Benn Steil: In the wake of the great financial crisis of 2008, world leaders, from French President Nicolas Sarkozy to British Prime Minister Gordon Brown, began calling for “a new Bretton Woods” to restore discipline and calm to world financial markets. The very words “Bretton Woods,” it seemed, had become shorthand for enlightened globalization. Simply invoking the name of the remote New Hampshire town, where representatives of 44 allied nations came together 65 years earlier, in the midst of the century’s second great war, was to put oneself on the side of order, stability, vision, cooperation, and peace.
But was the actual 1944 Bretton Woods conference, the most important international gathering since the Paris peace talks a quarter century earlier, really such a kumbaya moment? Could we recreate it? And if we could, would we want to?
Consider the conference itself — the men who drove it and its goals.
President Franklin Roosevelt told the assembled that their agenda marked “a vital phase” among “the arrangements which must be made between nations to ensure an orderly, harmonious world.” He hoped it would speed the war’s conclusion by sending the enemy Axis powers the message that it was America and its allies that had the compelling postwar vision.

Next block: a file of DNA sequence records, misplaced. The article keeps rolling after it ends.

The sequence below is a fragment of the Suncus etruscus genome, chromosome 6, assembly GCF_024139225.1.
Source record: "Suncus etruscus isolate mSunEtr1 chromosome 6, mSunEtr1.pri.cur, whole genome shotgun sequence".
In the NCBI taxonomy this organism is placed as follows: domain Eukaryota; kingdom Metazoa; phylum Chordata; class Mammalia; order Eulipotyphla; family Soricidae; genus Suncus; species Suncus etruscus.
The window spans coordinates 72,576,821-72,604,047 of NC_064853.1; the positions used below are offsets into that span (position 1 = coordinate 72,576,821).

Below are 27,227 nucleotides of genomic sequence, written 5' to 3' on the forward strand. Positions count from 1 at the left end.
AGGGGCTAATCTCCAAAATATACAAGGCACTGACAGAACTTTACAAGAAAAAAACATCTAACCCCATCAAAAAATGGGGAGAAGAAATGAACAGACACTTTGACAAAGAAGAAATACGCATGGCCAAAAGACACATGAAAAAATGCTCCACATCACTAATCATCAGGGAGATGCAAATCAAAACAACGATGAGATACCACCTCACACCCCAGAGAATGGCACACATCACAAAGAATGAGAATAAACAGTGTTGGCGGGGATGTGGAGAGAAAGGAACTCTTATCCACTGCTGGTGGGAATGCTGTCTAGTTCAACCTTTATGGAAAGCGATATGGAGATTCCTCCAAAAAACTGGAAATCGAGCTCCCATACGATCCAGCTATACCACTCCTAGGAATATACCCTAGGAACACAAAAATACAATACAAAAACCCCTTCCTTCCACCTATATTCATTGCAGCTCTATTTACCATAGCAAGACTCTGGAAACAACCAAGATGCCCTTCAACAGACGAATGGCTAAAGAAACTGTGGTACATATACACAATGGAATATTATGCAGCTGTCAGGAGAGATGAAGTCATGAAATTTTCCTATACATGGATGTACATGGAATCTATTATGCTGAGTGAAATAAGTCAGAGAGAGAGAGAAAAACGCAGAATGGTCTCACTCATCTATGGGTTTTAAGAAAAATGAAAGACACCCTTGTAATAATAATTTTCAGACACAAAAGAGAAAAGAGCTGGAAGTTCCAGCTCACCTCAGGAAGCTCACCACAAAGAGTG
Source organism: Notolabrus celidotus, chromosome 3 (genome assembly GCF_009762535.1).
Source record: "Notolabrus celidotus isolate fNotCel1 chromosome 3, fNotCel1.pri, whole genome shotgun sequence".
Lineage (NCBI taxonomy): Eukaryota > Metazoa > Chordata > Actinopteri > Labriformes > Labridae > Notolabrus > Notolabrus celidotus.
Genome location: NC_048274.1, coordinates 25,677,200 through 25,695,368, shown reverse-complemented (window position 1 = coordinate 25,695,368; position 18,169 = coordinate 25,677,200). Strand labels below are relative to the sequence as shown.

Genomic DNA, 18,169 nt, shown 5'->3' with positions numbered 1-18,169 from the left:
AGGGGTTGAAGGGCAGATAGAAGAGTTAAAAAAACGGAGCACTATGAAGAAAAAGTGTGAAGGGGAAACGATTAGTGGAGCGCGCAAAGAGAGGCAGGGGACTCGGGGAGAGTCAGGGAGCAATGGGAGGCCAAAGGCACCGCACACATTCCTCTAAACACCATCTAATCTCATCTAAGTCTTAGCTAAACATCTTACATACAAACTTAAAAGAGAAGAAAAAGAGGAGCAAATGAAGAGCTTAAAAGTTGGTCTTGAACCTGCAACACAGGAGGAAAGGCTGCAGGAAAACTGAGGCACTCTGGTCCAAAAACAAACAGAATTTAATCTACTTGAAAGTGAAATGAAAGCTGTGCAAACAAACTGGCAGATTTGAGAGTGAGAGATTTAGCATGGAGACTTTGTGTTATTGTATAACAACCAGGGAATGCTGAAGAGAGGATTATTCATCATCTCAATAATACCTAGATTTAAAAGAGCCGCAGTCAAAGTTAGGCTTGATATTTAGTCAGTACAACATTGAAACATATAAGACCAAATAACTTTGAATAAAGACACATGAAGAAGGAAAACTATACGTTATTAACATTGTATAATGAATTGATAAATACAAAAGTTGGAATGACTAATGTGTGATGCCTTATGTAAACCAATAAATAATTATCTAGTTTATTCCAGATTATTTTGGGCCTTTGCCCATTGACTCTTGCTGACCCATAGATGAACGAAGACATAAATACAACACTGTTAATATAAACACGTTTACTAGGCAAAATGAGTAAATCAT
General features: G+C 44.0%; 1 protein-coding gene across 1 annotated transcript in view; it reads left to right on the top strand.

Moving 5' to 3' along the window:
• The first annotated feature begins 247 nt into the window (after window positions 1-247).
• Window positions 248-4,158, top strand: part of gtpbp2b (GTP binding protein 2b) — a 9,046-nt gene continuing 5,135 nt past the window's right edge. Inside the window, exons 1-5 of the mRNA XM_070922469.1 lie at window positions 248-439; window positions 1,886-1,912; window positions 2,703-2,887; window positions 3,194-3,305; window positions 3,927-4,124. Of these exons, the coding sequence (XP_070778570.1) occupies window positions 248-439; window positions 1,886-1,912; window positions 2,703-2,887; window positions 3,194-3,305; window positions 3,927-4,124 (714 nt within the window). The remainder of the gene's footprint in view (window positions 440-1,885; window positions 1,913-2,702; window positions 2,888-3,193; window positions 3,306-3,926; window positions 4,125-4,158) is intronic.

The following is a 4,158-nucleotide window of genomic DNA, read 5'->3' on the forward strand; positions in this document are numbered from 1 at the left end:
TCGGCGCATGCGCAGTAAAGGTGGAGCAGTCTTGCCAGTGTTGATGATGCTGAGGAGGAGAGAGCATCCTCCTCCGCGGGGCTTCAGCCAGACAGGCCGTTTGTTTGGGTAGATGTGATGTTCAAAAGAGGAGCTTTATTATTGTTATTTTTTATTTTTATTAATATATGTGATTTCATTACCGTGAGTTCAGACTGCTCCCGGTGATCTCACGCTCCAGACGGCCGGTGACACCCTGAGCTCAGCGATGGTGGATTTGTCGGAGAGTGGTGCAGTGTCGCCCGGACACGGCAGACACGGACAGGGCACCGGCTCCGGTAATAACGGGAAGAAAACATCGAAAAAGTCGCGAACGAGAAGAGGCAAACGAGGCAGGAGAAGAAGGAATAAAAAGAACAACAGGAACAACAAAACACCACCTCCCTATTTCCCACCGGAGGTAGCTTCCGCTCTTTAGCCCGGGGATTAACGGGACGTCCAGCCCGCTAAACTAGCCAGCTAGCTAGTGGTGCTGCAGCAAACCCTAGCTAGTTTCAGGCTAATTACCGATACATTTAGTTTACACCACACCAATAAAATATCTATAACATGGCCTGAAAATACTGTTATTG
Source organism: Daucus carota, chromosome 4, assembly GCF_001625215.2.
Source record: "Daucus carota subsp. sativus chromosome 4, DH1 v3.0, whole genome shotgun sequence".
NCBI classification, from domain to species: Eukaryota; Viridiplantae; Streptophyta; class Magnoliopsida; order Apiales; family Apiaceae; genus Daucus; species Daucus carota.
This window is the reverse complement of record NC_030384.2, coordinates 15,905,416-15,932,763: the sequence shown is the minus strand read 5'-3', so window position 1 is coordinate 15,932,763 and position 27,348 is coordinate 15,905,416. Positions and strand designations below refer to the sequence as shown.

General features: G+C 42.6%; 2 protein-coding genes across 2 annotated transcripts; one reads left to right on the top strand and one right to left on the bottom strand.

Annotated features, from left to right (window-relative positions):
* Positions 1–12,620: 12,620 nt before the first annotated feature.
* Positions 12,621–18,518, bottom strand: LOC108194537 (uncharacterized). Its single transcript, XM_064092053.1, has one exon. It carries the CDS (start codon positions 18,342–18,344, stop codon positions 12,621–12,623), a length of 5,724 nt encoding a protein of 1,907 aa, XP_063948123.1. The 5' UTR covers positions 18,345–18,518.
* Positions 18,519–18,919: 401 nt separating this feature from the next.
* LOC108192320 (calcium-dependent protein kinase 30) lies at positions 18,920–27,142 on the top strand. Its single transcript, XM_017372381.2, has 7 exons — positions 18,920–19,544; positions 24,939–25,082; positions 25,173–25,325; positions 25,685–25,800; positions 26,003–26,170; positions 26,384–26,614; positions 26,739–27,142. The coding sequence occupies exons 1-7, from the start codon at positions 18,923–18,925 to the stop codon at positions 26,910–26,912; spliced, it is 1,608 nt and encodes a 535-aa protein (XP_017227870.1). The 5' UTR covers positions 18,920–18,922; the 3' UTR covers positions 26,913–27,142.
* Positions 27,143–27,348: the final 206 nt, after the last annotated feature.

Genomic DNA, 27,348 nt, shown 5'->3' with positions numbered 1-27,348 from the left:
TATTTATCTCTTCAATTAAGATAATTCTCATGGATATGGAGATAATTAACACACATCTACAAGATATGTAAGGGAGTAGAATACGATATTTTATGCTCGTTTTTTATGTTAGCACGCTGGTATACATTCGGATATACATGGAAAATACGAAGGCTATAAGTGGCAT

But FDR had little interest in the actual ins and outs of international economic affairs, and it was his Treasury — led by Sec. Henry Morgenthau, but powered by his ambitious, temperamental deputy, Harry Dexter White — which scripted its details.
Morgenthau years later told President Harry Truman that his ambition at Bretton Woods had been “to move the financial center of the world from London and Wall Street to the United States Treasury and to create a new concept between the nations of international finance.” That concept was given its flesh by Harry White, and its centerpiece was to be a dollar-based international monetary system overseen by a new U.S.-dominated International Monetary Fund.
With the exception of two delegations, the Soviet and the British, the governments represented at Bretton Woods bowed to this concept with only modest grumbling because they felt they had no choice. The United States controlled nearly 80 percent of the world’s monetary gold stock at the time, and U.S. dollars were the only credible surrogate for gold. Without American monetary and financial support, barter was the only way to trade, and therefore to survive.